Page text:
or a mixture of benzophenone derivatives of the formula II with other benzophenone derivatives.
2. A photoinitiator mixture as claimed in claim 1, where the proportion of the acyl- or diacylphosphine oxides a) is from 0.5 to 99.5% by weight and that of the benzophenone derivatives b) is from 99.5 to 0.5% by weight, based on the sum a)+b).
3. A photoinitiator mixture as claimed in claim 1, where the benzophenone derivatives b) are a mixture of benzophenone derivatives of the formula II and benzophenone derivatives of the formula
where R11, R12, R13 and R14 independently are hydrogen, C1-C12-alkyl, C1-C4-alkylthio, C1-C4-alkoxy, halogen or C2-C6-alkoxycarbonyl.
4. A photoinitiator mixture as claimed in claim 1, where the benzophenone derivatives b) are a mixture of from 60 to 95% by weight of benzophenone derivatives of the formula II and from 5 to 40% by weight of benzophenone derivatives of the formula III, based on the overall amount of benzophenone derivatives b).
5. A radiation-curable composition comprising at least one polymerizable, ethylenically unsaturated compound and a photoinitiator mixture as claimed in claim 1.
6. A radiation-curable composition as claimed in claim 5, comprising from 0.05 to 10 parts by weight of the photoinitiator mixture based on 100 parts by weight of polymerizable, ethylenically unsaturated compounds.
Description

The invention relates to a photoinitiator mixture comprising

a) at least one acyl- or diacylphosphine oxide of the formula I

 where

R1 is C1-C18-alkyl, halogen- or C1-C6-alkoxy-substituted C1-C4-alkyl, C5-C8-cycloalkyl, C7-C9-phenylalkyl, phenyl, naphthyl, biphenylyl, mono- or poly-halogen-, —C1-C12-alkyl- and/or —C1-C12-alkoxy-substituted phenyl, naphthyl or biphenylyl, or a monovalent, N-, O- or S-containing, 5- or 6-membered heterocyclic radical,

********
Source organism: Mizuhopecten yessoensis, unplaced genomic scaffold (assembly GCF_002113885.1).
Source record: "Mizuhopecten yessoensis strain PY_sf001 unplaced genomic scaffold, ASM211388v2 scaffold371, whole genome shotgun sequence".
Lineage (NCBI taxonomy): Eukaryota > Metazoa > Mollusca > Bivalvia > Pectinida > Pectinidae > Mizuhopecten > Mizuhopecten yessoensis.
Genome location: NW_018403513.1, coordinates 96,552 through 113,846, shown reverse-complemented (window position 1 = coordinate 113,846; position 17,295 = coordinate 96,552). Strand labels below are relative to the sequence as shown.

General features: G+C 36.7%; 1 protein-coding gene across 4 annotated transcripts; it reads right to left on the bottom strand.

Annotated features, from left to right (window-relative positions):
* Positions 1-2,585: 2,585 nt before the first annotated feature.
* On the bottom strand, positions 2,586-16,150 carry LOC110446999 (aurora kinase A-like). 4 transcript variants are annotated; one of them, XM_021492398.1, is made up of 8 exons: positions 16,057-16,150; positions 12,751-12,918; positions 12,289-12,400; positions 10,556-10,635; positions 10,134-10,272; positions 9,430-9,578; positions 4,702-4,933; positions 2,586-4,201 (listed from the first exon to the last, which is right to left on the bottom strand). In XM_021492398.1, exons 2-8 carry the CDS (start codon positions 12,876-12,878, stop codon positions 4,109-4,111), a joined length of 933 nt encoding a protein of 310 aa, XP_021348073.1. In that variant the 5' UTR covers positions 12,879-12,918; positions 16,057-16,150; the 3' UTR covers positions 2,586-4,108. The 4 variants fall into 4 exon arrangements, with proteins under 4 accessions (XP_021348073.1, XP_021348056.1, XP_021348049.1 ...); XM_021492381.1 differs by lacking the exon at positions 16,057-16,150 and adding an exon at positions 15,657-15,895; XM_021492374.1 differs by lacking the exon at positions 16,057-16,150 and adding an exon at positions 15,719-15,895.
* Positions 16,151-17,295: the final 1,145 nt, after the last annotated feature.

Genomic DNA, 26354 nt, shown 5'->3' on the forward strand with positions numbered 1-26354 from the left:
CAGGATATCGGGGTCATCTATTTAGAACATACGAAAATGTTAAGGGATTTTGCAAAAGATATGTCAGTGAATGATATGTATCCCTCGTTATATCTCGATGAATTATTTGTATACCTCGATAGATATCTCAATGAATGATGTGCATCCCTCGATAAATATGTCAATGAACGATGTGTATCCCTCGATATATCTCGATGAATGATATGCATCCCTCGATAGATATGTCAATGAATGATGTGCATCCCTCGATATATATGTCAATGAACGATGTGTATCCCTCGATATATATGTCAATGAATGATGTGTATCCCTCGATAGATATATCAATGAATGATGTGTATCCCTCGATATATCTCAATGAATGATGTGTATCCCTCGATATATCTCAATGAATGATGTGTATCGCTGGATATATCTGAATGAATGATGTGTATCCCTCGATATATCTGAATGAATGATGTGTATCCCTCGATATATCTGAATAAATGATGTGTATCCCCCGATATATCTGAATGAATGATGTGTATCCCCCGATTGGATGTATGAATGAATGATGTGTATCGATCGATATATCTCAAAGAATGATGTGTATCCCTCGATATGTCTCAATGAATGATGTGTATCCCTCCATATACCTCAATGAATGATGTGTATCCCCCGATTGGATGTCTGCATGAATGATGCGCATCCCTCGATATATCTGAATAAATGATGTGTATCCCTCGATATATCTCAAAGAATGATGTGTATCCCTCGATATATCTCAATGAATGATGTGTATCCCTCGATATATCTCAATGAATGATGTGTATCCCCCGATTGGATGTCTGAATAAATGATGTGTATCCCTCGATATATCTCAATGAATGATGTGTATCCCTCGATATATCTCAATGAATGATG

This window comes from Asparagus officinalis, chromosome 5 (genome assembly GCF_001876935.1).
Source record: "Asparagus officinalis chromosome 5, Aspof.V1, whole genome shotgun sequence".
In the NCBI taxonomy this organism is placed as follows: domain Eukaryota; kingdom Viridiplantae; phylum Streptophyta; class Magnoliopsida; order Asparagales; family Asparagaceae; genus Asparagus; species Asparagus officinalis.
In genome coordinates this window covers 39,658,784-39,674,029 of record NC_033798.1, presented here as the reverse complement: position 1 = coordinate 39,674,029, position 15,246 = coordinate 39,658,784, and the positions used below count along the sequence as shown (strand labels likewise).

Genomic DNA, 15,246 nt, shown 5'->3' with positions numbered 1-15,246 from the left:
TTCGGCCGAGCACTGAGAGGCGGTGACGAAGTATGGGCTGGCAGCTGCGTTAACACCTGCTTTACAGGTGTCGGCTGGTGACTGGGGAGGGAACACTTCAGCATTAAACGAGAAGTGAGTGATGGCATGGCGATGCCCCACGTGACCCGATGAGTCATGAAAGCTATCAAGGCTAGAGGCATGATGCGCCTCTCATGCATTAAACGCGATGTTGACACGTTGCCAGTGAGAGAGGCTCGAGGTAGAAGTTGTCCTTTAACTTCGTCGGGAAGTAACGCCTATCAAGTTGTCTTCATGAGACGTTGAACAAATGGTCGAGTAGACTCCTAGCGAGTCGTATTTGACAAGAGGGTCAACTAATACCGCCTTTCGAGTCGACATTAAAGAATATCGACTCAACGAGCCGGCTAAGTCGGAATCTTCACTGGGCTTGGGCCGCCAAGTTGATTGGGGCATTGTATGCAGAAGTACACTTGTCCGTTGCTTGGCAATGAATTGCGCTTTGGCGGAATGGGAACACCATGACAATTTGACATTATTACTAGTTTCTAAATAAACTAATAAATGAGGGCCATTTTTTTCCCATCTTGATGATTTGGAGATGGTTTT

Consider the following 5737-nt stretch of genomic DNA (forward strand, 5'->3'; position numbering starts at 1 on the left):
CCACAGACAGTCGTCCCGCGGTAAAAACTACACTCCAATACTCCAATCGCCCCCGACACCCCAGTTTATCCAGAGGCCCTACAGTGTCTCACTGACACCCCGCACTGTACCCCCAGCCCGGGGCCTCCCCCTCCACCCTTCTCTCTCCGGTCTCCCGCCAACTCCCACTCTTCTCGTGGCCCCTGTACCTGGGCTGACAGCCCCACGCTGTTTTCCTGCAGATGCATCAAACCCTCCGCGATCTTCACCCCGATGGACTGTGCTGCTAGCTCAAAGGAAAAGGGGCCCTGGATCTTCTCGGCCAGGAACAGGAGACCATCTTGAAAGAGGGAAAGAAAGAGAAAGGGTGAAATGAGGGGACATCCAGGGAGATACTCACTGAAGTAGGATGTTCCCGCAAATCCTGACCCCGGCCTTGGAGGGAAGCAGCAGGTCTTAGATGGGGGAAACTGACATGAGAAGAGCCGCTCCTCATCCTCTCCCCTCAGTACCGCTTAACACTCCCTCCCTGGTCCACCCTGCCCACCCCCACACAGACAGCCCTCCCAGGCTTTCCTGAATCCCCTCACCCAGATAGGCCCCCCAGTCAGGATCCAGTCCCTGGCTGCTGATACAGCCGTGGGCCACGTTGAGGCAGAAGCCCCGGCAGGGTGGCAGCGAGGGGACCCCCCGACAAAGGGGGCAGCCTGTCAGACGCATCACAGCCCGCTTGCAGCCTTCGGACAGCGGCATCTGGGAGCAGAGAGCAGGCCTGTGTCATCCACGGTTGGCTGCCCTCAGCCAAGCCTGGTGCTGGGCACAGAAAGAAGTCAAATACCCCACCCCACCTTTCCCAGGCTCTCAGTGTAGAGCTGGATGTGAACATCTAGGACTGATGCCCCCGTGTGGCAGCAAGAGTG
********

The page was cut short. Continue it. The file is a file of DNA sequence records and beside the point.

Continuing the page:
R2 is phenyl, naphthyl, biphenylyl, mono- or poly-halogen-, —C1-C12-alkyl and/or —C1-C12-alkoxy-substituted phenyl, naphthyl or biphenylyl, a monovalent, N-, O- or S-containing, 5- or 6-membered heterocyclic radical, C1-C18-alkoxy, phenoxy, halogen-, C1-C4-alkyl or C1-C4-alkoxy-substituted phenoxy, benzyloxy, cyclohexyloxy or a group —CO—R4, or R2 and R1 together with the phosphorus form a ring,

R3 is C1-C18-alkyl, halogen- or C1-C6-alkoxy-substituted C1-C4-alkyl, C5-C8-cycloalkyl, C7-C9-phenylalkyl, phenyl, naphthyl, biphenylyl, mono- or poly-halogen-, —C1-C12-alkyl and/or —C1-C12-alkoxy-substituted phenyl, naphthyl or biphenylyl, a monovalent N-, O- or S-containing, 5- or 6-membered heterocyclic radical or a group

where X is C2-C8-alkylene, cyclohexylene or unsubstituted or halogen-, C1-C4-alkyl- or C1-C4-alkoxy-substituted phenylene or biphenylene, and

R4 is C1-C18-alkyl, halogen- or C1-C4-alkoxy-substituted C1-C4-alkyl, C5-C8-cycloalkyl, C7-C9-phenylalkyl, phenyl, naphthyl, biphenylyl, mono- or poly-halogen-, —C1-C12-alkyl- and/or —C1-C12-alkoxy-substituted phenyl, naphthyl or biphenylyl or a monovalent, N-, O- or S-containing, 5- or 6-membered heterocyclic radical, or R4 and R3 together are C2-C12-alkylene, vinylene or o-phenylene,

and

b) at least one benzophenone derivative of the formula